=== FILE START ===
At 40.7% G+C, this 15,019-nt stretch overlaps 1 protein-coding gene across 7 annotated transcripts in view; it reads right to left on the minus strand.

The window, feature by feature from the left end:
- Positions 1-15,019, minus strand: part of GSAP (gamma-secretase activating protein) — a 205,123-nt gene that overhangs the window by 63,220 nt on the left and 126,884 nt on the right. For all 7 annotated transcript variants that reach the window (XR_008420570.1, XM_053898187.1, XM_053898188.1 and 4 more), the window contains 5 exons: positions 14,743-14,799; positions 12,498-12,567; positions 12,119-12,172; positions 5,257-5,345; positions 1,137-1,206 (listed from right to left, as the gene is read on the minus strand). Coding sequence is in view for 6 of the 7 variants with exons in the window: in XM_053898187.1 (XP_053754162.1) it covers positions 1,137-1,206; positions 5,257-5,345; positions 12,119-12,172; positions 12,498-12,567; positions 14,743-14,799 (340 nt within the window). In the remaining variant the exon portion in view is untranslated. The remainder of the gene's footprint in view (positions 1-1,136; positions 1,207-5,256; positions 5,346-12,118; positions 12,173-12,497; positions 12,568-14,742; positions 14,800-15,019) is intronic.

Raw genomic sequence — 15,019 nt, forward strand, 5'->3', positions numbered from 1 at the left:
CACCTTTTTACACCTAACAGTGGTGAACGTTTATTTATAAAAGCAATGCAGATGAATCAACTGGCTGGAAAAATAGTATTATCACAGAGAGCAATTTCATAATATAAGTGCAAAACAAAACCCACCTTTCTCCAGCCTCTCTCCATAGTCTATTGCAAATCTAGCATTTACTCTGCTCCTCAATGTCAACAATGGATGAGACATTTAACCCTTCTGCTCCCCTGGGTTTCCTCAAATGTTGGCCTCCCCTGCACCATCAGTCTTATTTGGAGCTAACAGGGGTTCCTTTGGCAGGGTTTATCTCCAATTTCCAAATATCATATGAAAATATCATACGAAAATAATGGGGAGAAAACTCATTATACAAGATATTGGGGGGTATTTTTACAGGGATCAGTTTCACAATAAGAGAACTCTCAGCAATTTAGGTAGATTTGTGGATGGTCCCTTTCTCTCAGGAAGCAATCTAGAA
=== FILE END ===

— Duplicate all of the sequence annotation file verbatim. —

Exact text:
At 40.7% G+C, this 15,019-nt stretch overlaps 1 protein-coding gene across 7 annotated transcripts in view; it reads right to left on the minus strand.

The window, feature by feature from the left end:
- Positions 1-15,019, minus strand: part of GSAP (gamma-secretase activating protein) — a 205,123-nt gene that overhangs the window by 63,220 nt on the left and 126,884 nt on the right. For all 7 annotated transcript variants that reach the window (XR_008420570.1, XM_053898187.1, XM_053898188.1 and 4 more), the window contains 5 exons: positions 14,743-14,799; positions 12,498-12,567; positions 12,119-12,172; positions 5,257-5,345; positions 1,137-1,206 (listed from right to left, as the gene is read on the minus strand). Coding sequence is in view for 6 of the 7 variants with exons in the window: in XM_053898187.1 (XP_053754162.1) it covers positions 1,137-1,206; positions 5,257-5,345; positions 12,119-12,172; positions 12,498-12,567; positions 14,743-14,799 (340 nt within the window). In the remaining variant the exon portion in view is untranslated. The remainder of the gene's footprint in view (positions 1-1,136; positions 1,207-5,256; positions 5,346-12,118; positions 12,173-12,497; positions 12,568-14,742; positions 14,800-15,019) is intronic.

Raw genomic sequence — 15,019 nt, forward strand, 5'->3', positions numbered from 1 at the left:
CACCTTTTTACACCTAACAGTGGTGAACGTTTATTTATAAAAGCAATGCAGATGAATCAACTGGCTGGAAAAATAGTATTATCACAGAGAGCAATTTCATAATATAAGTGCAAAACAAAACCCACCTTTCTCCAGCCTCTCTCCATAGTCTATTGCAAATCTAGCATTTACTCTGCTCCTCAATGTCAACAATGGATGAGACATTTAACCCTTCTGCTCCCCTGGGTTTCCTCAAATGTTGGCCTCCCCTGCACCATCAGTCTTATTTGGAGCTAACAGGGGTTCCTTTGGCAGGGTTTATCTCCAATTTCCAAATATCATATGAAAATATCATACGAAAATAATGGGGAGAAAACTCATTATACAAGATATTGGGGGGTATTTTTACAGGGATCAGTTTCACAATAAGAGAACTCTCAGCAATTTAGGTAGATTTGTGGATGGTCCCTTTCTCTCAGGAAGCAATCTAGAA